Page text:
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Space Shuttle Emphasis for the 1970's

Space Shuttle Emphasis for the 1970's

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Published by Bob Andrepont
Early NASA booklet on the Space Shuttle
Early NASA booklet on the Space Shuttle

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Published by: Bob Andrepont on Dec 03, 2010
Copyright:Attribution Non-commercial

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03/25/2013

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-
'
SWCE
SHUTTLE
(NASA-EP-96) SPACE SHUTTLE: EMPHASIS
FOBTHE
1970'S
(NASA)10 p MF
$1.45;
SOD HC
$O.UO CSCL
22B
N73-338U6
.
Unclas
G3/31 19339
 
SHUTTLE
Emphasis
for
the
1970s
After
a
decade
highlighted
by
driving effort
and dramatic achievement, America's spaceprogram
is
shifting emphasis.
Now the
goal
is
practical benefits
for
people
on
Earth.
The
first
15
years
of the
Space
Age
havewitnessed
a
vast
outpouring
of new
knowl-
edge,
and
development
of new
technology,
skills
and
whole
areas
of science and engineer-ing. These
point
to
answers
for
problems that
could
not be
solved
without
space
flight.
Even
at this early date, the practical
benefits
from
the space program far exceed
the
costs.
Evacuations saved thousands
of
lives
in
1969 when weather satellites forewarnedthat Hurricane Camille
would
slam
into
the
Gulf Coast. Communications satellitesnow
carry
half
the
world's international telephone,telegraph and television traffic at substantially
lower
prices than those of a decade ago.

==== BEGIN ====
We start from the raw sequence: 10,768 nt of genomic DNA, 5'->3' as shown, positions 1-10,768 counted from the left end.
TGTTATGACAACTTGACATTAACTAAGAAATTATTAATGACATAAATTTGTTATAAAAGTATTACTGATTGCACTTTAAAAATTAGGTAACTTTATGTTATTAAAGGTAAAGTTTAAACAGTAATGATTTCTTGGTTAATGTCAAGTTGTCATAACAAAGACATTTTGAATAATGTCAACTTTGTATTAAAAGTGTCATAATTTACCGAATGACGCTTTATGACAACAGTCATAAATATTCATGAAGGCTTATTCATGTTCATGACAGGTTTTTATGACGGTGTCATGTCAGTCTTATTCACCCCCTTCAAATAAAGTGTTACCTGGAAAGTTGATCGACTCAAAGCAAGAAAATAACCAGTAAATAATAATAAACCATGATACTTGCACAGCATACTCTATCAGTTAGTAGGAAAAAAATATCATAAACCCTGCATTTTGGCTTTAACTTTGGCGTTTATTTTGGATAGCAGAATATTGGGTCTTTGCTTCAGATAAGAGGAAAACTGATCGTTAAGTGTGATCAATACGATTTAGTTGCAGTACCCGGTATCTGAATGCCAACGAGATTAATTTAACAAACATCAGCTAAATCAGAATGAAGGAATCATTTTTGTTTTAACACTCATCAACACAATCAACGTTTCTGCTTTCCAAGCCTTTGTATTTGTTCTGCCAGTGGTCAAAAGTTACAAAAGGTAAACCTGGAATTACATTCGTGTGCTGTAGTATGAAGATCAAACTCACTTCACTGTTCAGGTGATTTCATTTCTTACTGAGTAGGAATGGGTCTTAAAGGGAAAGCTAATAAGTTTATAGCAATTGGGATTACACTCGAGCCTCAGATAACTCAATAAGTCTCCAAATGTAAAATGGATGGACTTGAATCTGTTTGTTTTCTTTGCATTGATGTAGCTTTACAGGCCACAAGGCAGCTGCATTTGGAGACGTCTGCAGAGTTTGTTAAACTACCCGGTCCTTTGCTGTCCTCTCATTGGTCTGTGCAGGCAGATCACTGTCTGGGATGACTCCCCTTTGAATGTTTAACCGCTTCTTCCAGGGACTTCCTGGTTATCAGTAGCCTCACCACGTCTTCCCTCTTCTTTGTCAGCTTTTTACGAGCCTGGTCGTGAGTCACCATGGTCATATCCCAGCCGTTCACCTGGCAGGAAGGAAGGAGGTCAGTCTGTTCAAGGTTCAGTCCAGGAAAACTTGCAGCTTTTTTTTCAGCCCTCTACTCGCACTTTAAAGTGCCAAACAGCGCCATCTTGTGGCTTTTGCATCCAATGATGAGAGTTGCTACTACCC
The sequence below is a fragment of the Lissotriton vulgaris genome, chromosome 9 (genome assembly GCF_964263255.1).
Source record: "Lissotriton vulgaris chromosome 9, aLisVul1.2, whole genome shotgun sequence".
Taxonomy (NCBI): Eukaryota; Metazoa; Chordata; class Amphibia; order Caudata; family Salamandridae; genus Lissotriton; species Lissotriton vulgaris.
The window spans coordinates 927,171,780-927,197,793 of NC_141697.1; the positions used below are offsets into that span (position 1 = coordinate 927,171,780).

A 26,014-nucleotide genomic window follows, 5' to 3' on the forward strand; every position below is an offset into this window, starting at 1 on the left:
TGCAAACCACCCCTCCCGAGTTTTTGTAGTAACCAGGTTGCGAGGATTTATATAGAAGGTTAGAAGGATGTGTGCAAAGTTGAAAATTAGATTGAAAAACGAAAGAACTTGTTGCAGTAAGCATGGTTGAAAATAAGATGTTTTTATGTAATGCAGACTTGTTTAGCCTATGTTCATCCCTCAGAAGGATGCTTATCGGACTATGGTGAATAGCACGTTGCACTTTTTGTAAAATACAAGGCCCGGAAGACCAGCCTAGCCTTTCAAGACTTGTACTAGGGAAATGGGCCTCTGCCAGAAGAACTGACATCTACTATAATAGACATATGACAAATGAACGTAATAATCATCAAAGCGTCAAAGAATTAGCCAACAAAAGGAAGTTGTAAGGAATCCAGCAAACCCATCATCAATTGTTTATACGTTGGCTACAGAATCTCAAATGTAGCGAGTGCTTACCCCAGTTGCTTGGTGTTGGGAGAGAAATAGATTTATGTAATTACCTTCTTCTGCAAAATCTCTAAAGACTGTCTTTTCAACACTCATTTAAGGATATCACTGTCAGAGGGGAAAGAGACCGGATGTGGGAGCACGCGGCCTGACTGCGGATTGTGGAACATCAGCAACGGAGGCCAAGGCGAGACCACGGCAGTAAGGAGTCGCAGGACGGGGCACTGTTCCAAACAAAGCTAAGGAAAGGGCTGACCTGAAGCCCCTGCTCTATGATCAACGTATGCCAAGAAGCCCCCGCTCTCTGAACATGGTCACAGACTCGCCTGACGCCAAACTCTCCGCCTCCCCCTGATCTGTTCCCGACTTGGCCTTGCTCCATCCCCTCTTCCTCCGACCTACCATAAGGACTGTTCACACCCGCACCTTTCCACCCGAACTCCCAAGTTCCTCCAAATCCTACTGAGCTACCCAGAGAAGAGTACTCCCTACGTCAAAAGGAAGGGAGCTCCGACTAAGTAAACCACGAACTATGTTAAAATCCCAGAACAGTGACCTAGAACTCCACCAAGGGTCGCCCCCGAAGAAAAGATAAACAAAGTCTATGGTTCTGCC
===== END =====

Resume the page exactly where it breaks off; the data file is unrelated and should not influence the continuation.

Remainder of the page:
Thousands
of new
employment opportunities
have
been created
in
areas
such
as the $8
bil-lion-a-year computer industry.Soon, satellites
will
sense
air and water
pollution,
send warnings of crop
disease,
scan
the oceans for the best fishing
areas
and
search
the
Earth
for
geologic formations
asso-
ciated
with
untapped
oil and
mineral reserves.
The
accuracy
of
weather
forecasts
will
extend
from
the
present
one or two
days
to one or
two weeks by the late 1970s.
Space
naviga-
tion
aids
will
enhance
flight
safety
in the
air-
lanes
between America and Europe. Furthertechnological progress
will
lead
to
more jobs
for
Americans
and
increased
sales
of U. S.
products overseas.But, barriers standin theway. Before these
benefits
can beachieved there mustbebreak-throughs in cost,
time
and simplicity. Space
flight
is
still expensive. Manufacturing, testing
and
launching
of
satellites
is
extremely costly.
Five
or six
years
may
elapse before
the
idea
in a
scientist's
mind
becomes
the
reality
of a
flight experiment; more time
is
needed
to de-
velop
a
satellite
into
a
practical
tool.
Scientists
and
engineers must
use
remote controls. Theycannot retrieve a satellite for
trouble
shootingif it does not operate as expected. The expen-
sive
booster
for
each
flight
to
space
can
onlybe used once.
These
barriers
will
be
broken
by the
Space
Shuttle, a revolutionary new vehiclethat
will
combine
the
advantages
of
airplanesand spacecraft,
and
will
fly
repeatedly
to
spaceand back
to
Earth.
It
will
not be
expended
as
present
space vehicles
are
after
a
single
flight.
Many millions
of
dollars
will
be
saved
by
using
satellite
equipment
over
and
over again,
andby
using low-cost standard components
that
can
be
replaced
when
they wear out.
The
years
of
preparation
for
space
flight
will
be
dramatically
shortened.
Technicians
and
specialists
will
accom-pany
satellites
intoorbit,
make adjustments
as
necessary,
and
bring
them back
to
Earth
for
modernization
and
maintenance. Thus,
the in-
troduction of
practical benefits
will
becomeeconomical, speedy and simple.

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